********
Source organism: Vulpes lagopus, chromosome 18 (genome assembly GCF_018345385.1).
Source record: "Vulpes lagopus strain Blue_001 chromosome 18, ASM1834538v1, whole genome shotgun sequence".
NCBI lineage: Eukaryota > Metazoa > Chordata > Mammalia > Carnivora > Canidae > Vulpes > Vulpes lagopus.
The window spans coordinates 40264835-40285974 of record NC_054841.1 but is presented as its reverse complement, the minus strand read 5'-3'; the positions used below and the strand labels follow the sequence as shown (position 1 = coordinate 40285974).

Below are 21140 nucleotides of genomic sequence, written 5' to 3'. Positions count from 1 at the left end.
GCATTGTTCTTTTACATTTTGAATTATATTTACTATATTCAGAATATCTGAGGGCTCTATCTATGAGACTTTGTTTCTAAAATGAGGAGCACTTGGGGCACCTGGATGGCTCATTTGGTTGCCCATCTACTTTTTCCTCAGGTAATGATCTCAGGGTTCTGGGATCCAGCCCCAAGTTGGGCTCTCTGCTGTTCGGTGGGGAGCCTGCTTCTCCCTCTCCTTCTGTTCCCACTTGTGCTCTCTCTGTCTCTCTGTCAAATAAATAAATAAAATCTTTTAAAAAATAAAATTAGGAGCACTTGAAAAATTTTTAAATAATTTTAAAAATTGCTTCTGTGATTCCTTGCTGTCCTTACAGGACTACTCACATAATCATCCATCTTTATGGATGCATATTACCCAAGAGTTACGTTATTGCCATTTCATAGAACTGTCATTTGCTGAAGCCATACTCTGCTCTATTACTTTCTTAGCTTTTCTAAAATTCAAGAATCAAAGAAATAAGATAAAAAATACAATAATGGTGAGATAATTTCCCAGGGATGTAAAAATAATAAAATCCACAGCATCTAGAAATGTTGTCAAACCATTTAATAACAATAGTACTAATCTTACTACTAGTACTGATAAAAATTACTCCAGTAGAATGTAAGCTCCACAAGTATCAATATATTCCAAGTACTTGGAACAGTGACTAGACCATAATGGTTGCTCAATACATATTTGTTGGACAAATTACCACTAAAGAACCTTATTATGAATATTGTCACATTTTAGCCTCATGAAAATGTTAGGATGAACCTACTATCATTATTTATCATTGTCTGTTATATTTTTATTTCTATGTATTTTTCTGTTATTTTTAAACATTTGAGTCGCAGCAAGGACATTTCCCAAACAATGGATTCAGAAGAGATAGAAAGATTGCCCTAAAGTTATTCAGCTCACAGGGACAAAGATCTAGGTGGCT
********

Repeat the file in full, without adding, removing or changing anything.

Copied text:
Source organism: Vulpes lagopus, chromosome 18 (genome assembly GCF_018345385.1).
Source record: "Vulpes lagopus strain Blue_001 chromosome 18, ASM1834538v1, whole genome shotgun sequence".
NCBI lineage: Eukaryota > Metazoa > Chordata > Mammalia > Carnivora > Canidae > Vulpes > Vulpes lagopus.
The window spans coordinates 40264835-40285974 of record NC_054841.1 but is presented as its reverse complement, the minus strand read 5'-3'; the positions used below and the strand labels follow the sequence as shown (position 1 = coordinate 40285974).

Below are 21140 nucleotides of genomic sequence, written 5' to 3'. Positions count from 1 at the left end.
GCATTGTTCTTTTACATTTTGAATTATATTTACTATATTCAGAATATCTGAGGGCTCTATCTATGAGACTTTGTTTCTAAAATGAGGAGCACTTGGGGCACCTGGATGGCTCATTTGGTTGCCCATCTACTTTTTCCTCAGGTAATGATCTCAGGGTTCTGGGATCCAGCCCCAAGTTGGGCTCTCTGCTGTTCGGTGGGGAGCCTGCTTCTCCCTCTCCTTCTGTTCCCACTTGTGCTCTCTCTGTCTCTCTGTCAAATAAATAAATAAAATCTTTTAAAAAATAAAATTAGGAGCACTTGAAAAATTTTTAAATAATTTTAAAAATTGCTTCTGTGATTCCTTGCTGTCCTTACAGGACTACTCACATAATCATCCATCTTTATGGATGCATATTACCCAAGAGTTACGTTATTGCCATTTCATAGAACTGTCATTTGCTGAAGCCATACTCTGCTCTATTACTTTCTTAGCTTTTCTAAAATTCAAGAATCAAAGAAATAAGATAAAAAATACAATAATGGTGAGATAATTTCCCAGGGATGTAAAAATAATAAAATCCACAGCATCTAGAAATGTTGTCAAACCATTTAATAACAATAGTACTAATCTTACTACTAGTACTGATAAAAATTACTCCAGTAGAATGTAAGCTCCACAAGTATCAATATATTCCAAGTACTTGGAACAGTGACTAGACCATAATGGTTGCTCAATACATATTTGTTGGACAAATTACCACTAAAGAACCTTATTATGAATATTGTCACATTTTAGCCTCATGAAAATGTTAGGATGAACCTACTATCATTATTTATCATTGTCTGTTATATTTTTATTTCTATGTATTTTTCTGTTATTTTTAAACATTTGAGTCGCAGCAAGGACATTTCCCAAACAATGGATTCAGAAGAGATAGAAAGATTGCCCTAAAGTTATTCAGCTCACAGGGACAAAGATCTAGGTGGCT